NEW DELHI: His Holiness the Dalai Lama would rather hand over charge to an elected government than wield supreme authority over the Tibetan people.
“When the day comes for our return with a certain degree of freedom, then I will hand over all my authority to the local Tibetan government,” he said in an interview with The Indian Express editor-in-chief Shekhar Gupta on NDTV's Walk the Talk programme.
The Dalai Lama also welcomed the growing closeness between India and China, saying: “Genuine friendship on the basis of mutual trust between these two nations, the most populous countries on earth, is essential _ it is in the interest not only of these two countries but of the whole world.''
He did not think China's growing power antagonistic to the Tibetan cause either. “From the wider perspective, I feel the Tibetan cause is very hopeful. The awareness about Tibet, Tibetan culture, Tibetan spirituality, and also sensitivity toward the Tibetan environment, is growing - not only outside, but even among the Chinese,” he said.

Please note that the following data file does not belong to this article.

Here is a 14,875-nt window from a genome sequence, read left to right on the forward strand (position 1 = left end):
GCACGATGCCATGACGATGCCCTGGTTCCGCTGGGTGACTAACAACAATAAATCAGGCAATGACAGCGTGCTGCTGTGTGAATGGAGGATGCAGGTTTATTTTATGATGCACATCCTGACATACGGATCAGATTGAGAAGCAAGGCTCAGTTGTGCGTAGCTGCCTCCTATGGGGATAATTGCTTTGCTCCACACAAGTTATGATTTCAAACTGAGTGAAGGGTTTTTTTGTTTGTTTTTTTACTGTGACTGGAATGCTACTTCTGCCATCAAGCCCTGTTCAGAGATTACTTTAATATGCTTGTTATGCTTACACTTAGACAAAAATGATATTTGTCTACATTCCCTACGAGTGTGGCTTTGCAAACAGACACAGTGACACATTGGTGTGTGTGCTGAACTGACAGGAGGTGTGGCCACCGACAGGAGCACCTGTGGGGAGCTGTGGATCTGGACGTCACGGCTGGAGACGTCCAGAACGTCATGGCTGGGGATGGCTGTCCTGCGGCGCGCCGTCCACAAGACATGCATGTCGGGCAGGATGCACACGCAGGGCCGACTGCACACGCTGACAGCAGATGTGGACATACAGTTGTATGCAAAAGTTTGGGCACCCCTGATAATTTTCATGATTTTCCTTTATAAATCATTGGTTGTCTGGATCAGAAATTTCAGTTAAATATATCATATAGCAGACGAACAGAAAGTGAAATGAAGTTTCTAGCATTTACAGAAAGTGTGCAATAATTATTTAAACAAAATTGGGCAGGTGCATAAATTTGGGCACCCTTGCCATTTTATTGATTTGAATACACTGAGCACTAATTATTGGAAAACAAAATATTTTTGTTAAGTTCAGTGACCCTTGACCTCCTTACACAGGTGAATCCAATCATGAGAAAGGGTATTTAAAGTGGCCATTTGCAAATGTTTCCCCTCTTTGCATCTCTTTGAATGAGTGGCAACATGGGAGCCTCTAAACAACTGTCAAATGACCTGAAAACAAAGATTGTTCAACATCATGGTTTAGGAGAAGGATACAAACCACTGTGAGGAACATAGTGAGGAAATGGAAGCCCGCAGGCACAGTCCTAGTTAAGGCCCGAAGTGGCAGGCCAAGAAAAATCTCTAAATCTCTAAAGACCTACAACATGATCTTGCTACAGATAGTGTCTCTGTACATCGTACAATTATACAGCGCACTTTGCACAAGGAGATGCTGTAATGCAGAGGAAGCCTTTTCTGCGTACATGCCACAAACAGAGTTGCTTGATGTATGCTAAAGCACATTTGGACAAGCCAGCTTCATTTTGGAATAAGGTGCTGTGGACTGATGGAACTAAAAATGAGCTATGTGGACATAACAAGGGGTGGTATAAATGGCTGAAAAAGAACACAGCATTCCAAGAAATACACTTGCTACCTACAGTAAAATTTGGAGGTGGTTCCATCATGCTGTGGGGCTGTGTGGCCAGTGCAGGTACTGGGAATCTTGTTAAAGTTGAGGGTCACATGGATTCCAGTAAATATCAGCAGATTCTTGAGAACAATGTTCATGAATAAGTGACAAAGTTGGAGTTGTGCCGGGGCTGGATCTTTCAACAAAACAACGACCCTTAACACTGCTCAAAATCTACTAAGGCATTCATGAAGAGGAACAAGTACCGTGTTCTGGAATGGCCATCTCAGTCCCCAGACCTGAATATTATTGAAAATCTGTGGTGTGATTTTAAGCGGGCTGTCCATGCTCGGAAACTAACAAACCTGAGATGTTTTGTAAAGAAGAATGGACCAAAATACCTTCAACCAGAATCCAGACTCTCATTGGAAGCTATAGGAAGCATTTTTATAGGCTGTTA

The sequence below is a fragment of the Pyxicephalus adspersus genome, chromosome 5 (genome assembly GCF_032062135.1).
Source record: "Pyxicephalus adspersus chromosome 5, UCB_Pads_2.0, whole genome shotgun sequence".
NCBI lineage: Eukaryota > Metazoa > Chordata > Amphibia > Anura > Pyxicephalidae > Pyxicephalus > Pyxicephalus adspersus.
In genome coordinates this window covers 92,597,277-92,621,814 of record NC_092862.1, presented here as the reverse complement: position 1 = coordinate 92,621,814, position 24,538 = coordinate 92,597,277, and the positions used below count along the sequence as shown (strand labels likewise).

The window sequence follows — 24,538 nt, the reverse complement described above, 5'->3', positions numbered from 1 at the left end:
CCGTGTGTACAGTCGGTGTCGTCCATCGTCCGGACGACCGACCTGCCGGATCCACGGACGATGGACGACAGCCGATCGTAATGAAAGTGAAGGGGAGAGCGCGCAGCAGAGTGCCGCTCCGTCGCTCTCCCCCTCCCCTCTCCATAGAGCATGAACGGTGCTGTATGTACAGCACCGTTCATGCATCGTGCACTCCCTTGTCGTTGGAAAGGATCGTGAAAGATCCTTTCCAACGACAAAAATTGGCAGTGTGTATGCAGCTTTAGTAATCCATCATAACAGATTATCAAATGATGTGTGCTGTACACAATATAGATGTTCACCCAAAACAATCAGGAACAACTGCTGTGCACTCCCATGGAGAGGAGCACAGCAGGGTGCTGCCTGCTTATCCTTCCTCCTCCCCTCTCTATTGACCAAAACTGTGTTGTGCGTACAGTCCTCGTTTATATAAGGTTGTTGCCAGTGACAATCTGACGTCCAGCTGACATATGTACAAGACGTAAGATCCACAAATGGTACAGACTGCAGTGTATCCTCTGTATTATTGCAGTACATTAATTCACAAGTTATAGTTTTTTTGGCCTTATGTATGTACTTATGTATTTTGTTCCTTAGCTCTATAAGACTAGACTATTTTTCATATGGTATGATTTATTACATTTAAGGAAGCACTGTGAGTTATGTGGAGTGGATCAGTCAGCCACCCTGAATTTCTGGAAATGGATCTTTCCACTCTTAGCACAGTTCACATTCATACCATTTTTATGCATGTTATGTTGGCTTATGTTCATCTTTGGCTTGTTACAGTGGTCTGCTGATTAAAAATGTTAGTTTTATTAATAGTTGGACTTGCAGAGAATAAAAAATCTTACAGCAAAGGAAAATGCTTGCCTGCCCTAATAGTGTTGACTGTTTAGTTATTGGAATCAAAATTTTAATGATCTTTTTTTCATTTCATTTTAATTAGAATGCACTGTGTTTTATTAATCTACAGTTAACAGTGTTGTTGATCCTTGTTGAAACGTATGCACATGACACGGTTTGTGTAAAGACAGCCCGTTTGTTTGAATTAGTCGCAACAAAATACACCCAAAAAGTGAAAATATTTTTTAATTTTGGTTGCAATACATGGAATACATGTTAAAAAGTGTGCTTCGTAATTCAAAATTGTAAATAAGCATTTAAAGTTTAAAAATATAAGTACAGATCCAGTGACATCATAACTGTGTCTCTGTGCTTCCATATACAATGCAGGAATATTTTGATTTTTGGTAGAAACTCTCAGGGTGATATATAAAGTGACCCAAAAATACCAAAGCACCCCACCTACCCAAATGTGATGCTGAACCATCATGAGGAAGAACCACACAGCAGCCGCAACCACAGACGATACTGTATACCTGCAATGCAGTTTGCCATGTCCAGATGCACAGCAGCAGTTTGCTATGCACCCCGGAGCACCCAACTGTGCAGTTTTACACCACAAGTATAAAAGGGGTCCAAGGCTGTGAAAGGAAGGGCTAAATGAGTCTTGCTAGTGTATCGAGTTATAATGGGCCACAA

Almost concurring with the Chinese Communist view that the Dalai Lama was a feudal institution, he said, “It's an old institution, and it's actually gone...I have no concern about this institution. The Dalai Lama has been the head of both temporal and spiritual matters in Tibet for over 300 years. But that's past.''
He went on to recall his 1992 statement when he made it clear that on return to China, he would “…hand over all my authority to the local Tibetan government. Hopefully, that local government should eventually be an elected government''.
In fact, he added, even while in exile “…for the last four years, we have already had an elected political leadership. Since then, my position is something like semi-retirement. I have more freedom now, more free time''.
The Dalai Lama had appreciation for communist ideology too and controversial Venezuelan leader Hugo Chavez. In an evocative tribute to communism, he said, “I think genuine, honest communism or socialism has a lot in common with Buddhism, particularly with Mahayana Buddhism.
“Sometimes, I describe myself as half-Marxist, half-Buddhist. Marxian economy is not only concerned with profit, but with distribution. It has serious concern for the less privileged - and that means the majority. That altruism is a Buddhist concept too.''
As for Hugo Chavez, he said “The poor really appreciate their new president. It seems he takes real concern for the rights of the poor.”